We are thrilled to share our fifth update from Rex and Gerry Leonard who are hiking the Appalachian Trail to raise funds and awareness of Project Healing Waters Fly Fishing (PHWFF) and the disabled veterans we serve. In this travel log entry, Diesel and Pony Express (Gerry and Rex’s new Appalachian Trail names!) highlight a few major milestones: the completion of mile 600, the generosity of the trail community, water sports, and trail hunger! Photos of Vermont and Massachusetts are at the bottom of the post!

They have now completed over 600 strenuous miles of the Appalachian Trail! Let’s show our support and wish Team Leonard our best as they continue with this courageous feat in support of the many disabled veterans whose lives will be changed as a result of their sacrifice. 

Read all their dispatches from the AT here:  Gerry and Rex Leonard Hike to Heal Veterans


Family and Friends,

Greetings from the Berkshires! Team Leonard checking in with our 5th update from the Appalachian Trail. Since our last update, we have hiked 227 miles, passed through Vermont and most of Massachusetts, completed mile 500 and 600, and climbed 21 mountains and peaks in the Green Mountains and Berkshires. We have 67 miles left to hike in New England…15 in Massachusetts and 52 in Connecticut.  We are looking forward to finishing New England—hopefully by 16 August (which for us, represents two-months on the trail)—and moving onto New York and New Jersey. The number of miles we are hiking each day continues to improve and we are beginning to feel more confident about making it to Georgia by Thanksgiving! Here are some highlights from our travels through Vermont’s Green Mountains and Massachusetts’ Berkshires:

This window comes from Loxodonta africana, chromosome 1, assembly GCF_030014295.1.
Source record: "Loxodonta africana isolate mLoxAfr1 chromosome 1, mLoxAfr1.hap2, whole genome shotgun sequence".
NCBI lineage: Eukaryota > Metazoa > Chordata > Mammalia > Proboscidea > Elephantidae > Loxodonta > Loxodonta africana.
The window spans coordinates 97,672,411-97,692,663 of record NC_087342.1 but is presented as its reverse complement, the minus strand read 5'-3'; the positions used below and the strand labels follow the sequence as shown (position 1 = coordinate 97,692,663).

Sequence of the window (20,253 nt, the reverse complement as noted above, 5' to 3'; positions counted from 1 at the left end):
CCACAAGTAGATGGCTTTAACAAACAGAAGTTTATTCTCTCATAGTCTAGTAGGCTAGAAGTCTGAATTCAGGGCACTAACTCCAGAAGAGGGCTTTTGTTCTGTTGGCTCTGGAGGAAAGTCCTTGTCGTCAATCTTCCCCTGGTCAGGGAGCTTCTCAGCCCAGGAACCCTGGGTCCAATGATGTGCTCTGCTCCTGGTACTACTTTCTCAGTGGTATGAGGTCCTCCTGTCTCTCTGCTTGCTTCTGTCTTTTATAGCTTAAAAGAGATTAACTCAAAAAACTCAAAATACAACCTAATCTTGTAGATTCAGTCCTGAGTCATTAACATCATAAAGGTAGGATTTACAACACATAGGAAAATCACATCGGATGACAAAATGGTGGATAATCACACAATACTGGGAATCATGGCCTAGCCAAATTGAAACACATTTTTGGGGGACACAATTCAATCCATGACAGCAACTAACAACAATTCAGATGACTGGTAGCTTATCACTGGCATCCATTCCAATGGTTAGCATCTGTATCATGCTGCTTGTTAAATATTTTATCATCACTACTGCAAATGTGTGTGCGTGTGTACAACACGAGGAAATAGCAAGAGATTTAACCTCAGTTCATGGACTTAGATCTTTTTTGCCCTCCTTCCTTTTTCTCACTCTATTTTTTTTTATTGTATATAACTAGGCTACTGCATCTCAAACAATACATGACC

Vermont. Vermont is referred to by the hiking community as “Vermud”. After hiking through it however, we’re not sure what the fuss is about…the mud we encountered in Maine was deeper, thicker, and more frequent!  What we did find in Vermont was a more subtle and gentle type of beauty than the ruggedness of Maine and the majesticness of New Hampshire. The Green Mountains, particularly between the New Hampshire/Vermont border and Mount Killington, were covered with huge hardwoods and a blanket of lush green undergrowth. Unlike Maine and New Hampshire, we could see forever across the forest floor. Vermont’s mountains (except for Killington, Bromley, and Stratton) were gently sloped and much easier to climb than the Whites. One interesting discovery during our hike through the forests was finding old New England stone walls that once marked farm fields and property lines. These stone walls, combined with an occasional mountain meadow, added to the subtle beauty of the Green Mountains. While we enjoyed our hike through the open forests north of Killington, our journey south of Killington wasn’t quite as much fun (or pretty). The trail south of Killington reminded us of Maine’s 100-Mile Wilderness…it was covered with roots, rocks, and small(er) mud puddles, which forced us to look down rather than up. From a historical perspective, it was neat to pass by the battlefield in Bennington, Vermont, where in 1777,  John Stark’s New Hampshire militia and the Green Mountain Boys destroyed a large British formation, and to stand atop Stratton Mountain at the same spot where Benton MacKaye stood in 1921 and envisioned a hiking trail spanning the entire Appalachian Range.